Architects Create an Urban Oasis in Sydney that Straddles Seclusion and Openness the house’s architecture which boldly marries Brutalism and California Modernism
▎Tasked with creating an urban oasis on a small square block for an artist and her family returning from Hong Kong to Sydney’s Bondi Beach, local practice Madeleine Blanchfield Architects drew as much inspiration from the unique character of the bustling beachside locale as from the owners’ globetrotting sensibilities and creative mindset. Set between apartment blocks and single dwelling houses, the two-storey house flips conventional suburban typologies on their head, resulting from confining the private quarters to the ground floor whilst moving the public areas upstairs where the entire level is transformed into a single outdoor room. Designed as a series of interconnected living and garden spaces in communion with the neighbourhood, the indoor-outdoor living area is balanced by the more secluded bedrooms downstairs, a compositional dichotomy also echoed in the house’s architecture which boldly marries Brutalism and California Modernism. Minimalist interiors playfully animated by the owners’ colourful collection of art, furniture and heirlooms, harmoniously tie everything together imbuing the residence with a singular aesthetic.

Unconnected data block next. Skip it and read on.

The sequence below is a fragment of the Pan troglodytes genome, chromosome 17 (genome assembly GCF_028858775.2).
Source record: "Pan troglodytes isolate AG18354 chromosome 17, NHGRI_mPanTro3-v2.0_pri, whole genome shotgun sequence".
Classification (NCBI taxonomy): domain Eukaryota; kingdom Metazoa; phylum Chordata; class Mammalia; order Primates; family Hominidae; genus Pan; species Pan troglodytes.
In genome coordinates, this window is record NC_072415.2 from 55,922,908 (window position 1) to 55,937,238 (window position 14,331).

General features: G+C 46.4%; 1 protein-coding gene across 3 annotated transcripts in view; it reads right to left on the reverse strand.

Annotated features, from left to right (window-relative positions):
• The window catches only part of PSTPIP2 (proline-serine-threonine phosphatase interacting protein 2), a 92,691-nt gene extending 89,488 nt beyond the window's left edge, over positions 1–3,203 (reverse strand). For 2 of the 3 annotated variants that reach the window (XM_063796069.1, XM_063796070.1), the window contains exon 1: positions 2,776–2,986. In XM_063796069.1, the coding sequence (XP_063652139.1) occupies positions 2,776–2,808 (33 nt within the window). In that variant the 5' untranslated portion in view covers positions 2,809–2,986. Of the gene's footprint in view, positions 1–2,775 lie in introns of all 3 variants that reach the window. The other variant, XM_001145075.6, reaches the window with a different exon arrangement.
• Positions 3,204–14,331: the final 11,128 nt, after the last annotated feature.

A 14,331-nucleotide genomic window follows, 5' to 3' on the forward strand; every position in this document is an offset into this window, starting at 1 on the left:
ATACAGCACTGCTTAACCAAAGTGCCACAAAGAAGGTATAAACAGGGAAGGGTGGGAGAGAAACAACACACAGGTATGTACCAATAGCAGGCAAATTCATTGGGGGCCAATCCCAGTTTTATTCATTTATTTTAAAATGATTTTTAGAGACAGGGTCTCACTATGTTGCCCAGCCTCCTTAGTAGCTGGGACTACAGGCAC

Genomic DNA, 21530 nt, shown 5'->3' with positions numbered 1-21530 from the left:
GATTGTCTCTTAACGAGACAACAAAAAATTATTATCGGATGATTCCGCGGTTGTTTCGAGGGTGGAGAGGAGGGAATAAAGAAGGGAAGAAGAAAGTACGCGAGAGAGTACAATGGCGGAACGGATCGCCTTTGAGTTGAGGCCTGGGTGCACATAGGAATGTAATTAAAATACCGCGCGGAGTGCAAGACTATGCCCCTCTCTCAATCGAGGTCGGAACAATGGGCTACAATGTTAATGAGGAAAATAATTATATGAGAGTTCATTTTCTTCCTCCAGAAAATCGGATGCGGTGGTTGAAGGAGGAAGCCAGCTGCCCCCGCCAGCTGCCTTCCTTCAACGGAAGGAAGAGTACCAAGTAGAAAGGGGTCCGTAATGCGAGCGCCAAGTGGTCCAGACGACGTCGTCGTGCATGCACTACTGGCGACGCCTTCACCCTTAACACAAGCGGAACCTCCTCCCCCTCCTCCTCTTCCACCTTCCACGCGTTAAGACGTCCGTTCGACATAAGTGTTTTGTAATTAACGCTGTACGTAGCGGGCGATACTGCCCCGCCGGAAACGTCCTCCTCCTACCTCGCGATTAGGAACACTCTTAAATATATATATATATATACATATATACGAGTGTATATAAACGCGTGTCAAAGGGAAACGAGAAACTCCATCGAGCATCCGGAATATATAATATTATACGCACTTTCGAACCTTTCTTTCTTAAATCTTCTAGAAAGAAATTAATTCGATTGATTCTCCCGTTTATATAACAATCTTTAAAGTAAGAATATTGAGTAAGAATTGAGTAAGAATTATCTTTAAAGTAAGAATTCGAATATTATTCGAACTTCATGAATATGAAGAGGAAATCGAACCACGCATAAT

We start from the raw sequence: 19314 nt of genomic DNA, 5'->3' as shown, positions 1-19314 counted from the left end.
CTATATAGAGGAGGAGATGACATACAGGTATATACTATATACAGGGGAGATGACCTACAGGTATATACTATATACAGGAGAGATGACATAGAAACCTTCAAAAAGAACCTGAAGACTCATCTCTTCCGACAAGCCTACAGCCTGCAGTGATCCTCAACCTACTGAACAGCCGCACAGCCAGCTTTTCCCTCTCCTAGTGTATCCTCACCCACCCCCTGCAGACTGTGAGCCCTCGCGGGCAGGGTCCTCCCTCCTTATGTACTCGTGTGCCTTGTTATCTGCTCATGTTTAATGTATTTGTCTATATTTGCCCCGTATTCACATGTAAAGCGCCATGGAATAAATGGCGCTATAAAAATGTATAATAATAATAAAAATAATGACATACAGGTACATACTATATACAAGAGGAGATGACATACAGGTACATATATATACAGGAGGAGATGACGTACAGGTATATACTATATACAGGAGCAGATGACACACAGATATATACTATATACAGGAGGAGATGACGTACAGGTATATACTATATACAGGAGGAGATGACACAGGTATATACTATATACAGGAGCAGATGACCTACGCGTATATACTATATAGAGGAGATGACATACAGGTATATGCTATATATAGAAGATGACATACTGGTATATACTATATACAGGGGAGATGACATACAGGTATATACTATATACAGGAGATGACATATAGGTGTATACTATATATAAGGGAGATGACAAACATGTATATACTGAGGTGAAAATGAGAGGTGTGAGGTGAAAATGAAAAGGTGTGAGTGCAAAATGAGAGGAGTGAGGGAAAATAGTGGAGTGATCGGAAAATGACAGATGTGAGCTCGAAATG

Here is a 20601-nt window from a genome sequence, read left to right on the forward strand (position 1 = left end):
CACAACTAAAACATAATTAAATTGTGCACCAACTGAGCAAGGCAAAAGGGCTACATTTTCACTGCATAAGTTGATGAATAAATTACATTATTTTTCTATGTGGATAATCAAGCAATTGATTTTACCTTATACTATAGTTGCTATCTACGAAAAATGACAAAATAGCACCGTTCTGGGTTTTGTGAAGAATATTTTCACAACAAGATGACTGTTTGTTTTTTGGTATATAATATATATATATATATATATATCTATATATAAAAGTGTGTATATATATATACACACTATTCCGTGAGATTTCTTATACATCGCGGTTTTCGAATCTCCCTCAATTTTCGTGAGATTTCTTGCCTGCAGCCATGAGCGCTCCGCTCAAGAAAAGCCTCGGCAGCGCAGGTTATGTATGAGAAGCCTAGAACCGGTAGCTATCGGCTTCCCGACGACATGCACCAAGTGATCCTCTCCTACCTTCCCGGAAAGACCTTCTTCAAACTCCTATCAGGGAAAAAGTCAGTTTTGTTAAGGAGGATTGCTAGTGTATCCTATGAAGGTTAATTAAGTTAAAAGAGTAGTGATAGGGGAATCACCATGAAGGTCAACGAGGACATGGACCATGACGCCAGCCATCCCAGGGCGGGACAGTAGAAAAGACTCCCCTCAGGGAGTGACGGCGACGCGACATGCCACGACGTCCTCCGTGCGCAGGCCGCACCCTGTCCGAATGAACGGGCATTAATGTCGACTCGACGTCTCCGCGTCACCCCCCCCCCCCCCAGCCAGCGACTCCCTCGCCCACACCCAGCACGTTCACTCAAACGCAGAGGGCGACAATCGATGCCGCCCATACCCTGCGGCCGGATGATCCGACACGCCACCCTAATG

A robust, concrete base housing three bedrooms and a garage, the latter placed in the centre of the home in defiance of accepted conventions, is topped by a light-weight structure that creates a semi-private living area and reduces the building’s overall mass. While the pavilion-like upper floor channels the timeless elegance of mid-century modernism, from Los Angeles’ iconic glass houses to Tropical Modernism in the global south, reflecting the owners’ well-travelled lifestyle, the concrete volume is also a nod to their love of Brazilian Brutalist homes.
▎Centred on a planted courtyard, the communal zone is designed based on a 3×3 grid – hence the project’s name, Nine-Square Bondi – with floor-to-ceiling sliding glass doors visually and spatially connecting all spaces. Bathed in natural light and swathed in luscious greenery, the open-plan upper floor is the epitome of indoor-outdoor living. White-painted walls and ceilings and hardwood flooring further enhance the sense of airiness, lighting and spaciousness, also providing a muted backdrop for the owners’ eclectic collection of contemporary artworks, furniture and handcrafted objects. A monolithic marble kitchen island with intense veining makes for a sculptural focal point, complemented by a wall-mounted ceramic installation by Ben Mazey and a number of smaller ceramic vessels.
▎Another powerful sculptural example is located on the ground floor courtesy of a concrete spiral staircase rising from the entry hall. On the same level, a Pierre Frey wallpaper by French visual artist Hélène Mongin in the master bathroom dreamily echoes the mountainous landscapes of Hong Kong where the family previously lived. A sombre blue-grey colour palette in the master bedroom picks up the mural’s hues while more vivid hues can be found in the children’s chambers and additional bathrooms. Thoughtfully designed and curated down to the smallest detail, the dwelling celebrates curiosity, joy and individuality whilst very much feeling like a home that feels, in the owners’ words, just “like a sanctuary amongst the bustle of Bondi”.
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